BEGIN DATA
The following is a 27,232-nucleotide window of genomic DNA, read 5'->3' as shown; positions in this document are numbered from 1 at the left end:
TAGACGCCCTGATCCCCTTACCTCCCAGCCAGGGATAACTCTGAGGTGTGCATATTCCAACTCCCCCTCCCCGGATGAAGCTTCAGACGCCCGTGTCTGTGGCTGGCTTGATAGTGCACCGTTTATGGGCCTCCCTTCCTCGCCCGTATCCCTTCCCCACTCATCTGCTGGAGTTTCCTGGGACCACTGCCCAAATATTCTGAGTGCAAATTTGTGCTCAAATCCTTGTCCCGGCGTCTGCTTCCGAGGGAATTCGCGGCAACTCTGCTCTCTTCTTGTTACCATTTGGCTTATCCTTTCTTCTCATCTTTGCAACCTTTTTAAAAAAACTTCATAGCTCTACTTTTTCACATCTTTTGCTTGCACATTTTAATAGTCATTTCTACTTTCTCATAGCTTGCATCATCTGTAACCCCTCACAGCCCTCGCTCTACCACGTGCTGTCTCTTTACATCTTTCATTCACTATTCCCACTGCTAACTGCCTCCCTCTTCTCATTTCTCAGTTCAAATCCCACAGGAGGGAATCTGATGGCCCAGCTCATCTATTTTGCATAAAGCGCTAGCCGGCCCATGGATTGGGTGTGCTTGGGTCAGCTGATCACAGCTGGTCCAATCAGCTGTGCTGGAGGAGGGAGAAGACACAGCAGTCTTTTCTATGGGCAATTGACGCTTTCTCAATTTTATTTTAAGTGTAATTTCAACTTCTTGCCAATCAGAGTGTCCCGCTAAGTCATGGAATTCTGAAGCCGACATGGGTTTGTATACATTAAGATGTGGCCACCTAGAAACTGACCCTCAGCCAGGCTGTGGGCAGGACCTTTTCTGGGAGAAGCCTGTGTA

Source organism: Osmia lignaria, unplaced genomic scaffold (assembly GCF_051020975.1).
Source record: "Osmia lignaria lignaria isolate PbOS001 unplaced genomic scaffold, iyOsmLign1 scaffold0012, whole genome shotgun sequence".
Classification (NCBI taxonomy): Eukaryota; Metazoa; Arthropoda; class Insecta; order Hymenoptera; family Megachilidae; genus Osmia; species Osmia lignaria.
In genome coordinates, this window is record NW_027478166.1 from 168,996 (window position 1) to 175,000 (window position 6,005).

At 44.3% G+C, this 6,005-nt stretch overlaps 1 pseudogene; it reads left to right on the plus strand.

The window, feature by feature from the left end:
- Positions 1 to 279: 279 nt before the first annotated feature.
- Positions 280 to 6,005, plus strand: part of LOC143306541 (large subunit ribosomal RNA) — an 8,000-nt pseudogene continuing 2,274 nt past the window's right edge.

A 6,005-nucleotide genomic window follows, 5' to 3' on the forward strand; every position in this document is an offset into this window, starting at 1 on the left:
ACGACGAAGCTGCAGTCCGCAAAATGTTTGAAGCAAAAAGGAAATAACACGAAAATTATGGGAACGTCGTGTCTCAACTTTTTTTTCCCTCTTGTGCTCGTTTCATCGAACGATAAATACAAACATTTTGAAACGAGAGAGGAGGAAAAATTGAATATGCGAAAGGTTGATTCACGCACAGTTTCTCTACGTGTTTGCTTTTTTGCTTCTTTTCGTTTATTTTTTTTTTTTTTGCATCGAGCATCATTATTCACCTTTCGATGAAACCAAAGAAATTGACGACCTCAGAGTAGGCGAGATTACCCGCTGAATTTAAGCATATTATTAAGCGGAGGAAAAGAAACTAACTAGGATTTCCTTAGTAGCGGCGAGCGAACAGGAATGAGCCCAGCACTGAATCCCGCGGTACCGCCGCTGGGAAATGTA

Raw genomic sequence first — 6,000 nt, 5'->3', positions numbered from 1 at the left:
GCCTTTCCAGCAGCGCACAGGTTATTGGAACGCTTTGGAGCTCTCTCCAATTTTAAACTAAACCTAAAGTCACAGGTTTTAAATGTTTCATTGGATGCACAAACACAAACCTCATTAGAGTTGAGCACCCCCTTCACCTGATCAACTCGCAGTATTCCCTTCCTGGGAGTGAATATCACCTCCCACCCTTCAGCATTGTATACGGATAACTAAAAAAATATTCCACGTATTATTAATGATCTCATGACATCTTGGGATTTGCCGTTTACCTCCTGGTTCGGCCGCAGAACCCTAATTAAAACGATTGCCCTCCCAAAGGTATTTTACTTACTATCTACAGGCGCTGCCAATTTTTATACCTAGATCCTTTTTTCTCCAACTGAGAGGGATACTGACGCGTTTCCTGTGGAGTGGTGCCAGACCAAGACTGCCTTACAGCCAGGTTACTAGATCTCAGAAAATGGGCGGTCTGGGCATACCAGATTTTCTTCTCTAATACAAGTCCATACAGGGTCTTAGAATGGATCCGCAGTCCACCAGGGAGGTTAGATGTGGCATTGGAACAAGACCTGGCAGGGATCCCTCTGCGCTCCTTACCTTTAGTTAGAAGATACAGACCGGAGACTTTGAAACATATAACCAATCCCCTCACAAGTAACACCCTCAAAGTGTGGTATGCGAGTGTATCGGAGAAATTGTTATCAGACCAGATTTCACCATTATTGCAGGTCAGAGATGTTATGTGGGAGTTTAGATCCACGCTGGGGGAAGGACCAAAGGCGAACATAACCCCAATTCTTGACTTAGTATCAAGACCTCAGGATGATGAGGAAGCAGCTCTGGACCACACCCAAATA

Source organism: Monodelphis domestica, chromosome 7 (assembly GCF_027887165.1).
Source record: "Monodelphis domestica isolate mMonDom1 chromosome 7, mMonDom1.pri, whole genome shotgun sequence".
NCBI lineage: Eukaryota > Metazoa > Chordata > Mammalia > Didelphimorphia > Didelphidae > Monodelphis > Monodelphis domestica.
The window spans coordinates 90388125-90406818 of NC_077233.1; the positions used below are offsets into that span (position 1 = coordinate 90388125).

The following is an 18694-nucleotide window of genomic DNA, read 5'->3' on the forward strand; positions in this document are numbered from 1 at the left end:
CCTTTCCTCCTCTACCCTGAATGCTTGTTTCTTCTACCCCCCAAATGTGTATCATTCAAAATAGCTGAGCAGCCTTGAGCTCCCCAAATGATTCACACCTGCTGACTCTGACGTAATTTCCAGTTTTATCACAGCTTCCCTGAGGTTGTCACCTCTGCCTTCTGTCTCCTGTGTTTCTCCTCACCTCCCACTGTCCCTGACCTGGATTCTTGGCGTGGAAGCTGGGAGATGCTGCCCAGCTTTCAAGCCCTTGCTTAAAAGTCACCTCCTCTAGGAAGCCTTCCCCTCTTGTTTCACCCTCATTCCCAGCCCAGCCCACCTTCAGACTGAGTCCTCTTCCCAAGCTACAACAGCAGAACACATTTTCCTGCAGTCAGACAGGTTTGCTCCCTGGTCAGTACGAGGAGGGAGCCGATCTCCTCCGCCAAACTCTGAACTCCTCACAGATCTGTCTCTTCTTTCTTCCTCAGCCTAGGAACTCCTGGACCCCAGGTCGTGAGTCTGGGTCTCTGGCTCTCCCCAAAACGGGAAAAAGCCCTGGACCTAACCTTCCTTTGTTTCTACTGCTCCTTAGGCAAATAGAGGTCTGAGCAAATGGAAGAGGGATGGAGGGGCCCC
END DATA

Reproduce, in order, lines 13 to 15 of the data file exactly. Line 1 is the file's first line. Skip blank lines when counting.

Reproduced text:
Raw genomic sequence first — 6,000 nt, 5'->3', positions numbered from 1 at the left:
GCCTTTCCAGCAGCGCACAGGTTATTGGAACGCTTTGGAGCTCTCTCCAATTTTAAACTAAACCTAAAGTCACAGGTTTTAAATGTTTCATTGGATGCACAAACACAAACCTCATTAGAGTTGAGCACCCCCTTCACCTGATCAACTCGCAGTATTCCCTTCCTGGGAGTGAATATCACCTCCCACCCTTCAGCATTGTATACGGATAACTAAAAAAATATTCCACGTATTATTAATGATCTCATGACATCTTGGGATTTGCCGTTTACCTCCTGGTTCGGCCGCAGAACCCTAATTAAAACGATTGCCCTCCCAAAGGTATTTTACTTACTATCTACAGGCGCTGCCAATTTTTATACCTAGATCCTTTTTTCTCCAACTGAGAGGGATACTGACGCGTTTCCTGTGGAGTGGTGCCAGACCAAGACTGCCTTACAGCCAGGTTACTAGATCTCAGAAAATGGGCGGTCTGGGCATACCAGATTTTCTTCTCTAATACAAGTCCATACAGGGTCTTAGAATGGATCCGCAGTCCACCAGGGAGGTTAGATGTGGCATTGGAACAAGACCTGGCAGGGATCCCTCTGCGCTCCTTACCTTTAGTTAGAAGATACAGACCGGAGACTTTGAAACATATAACCAATCCCCTCACAAGTAACACCCTCAAAGTGTGGTATGCGAGTGTATCGGAGAAATTGTTATCAGACCAGATTTCACCATTATTGCAGGTCAGAGATGTTATGTGGGAGTTTAGATCCACGCTGGGGGAAGGACCAAAGGCGAACATAACCCCAATTCTTGACTTAGTATCAAGACCTCAGGATGATGAGGAAGCAGCTCTGGACCACACCCAAATA

Source organism: Monodelphis domestica, chromosome 7 (assembly GCF_027887165.1).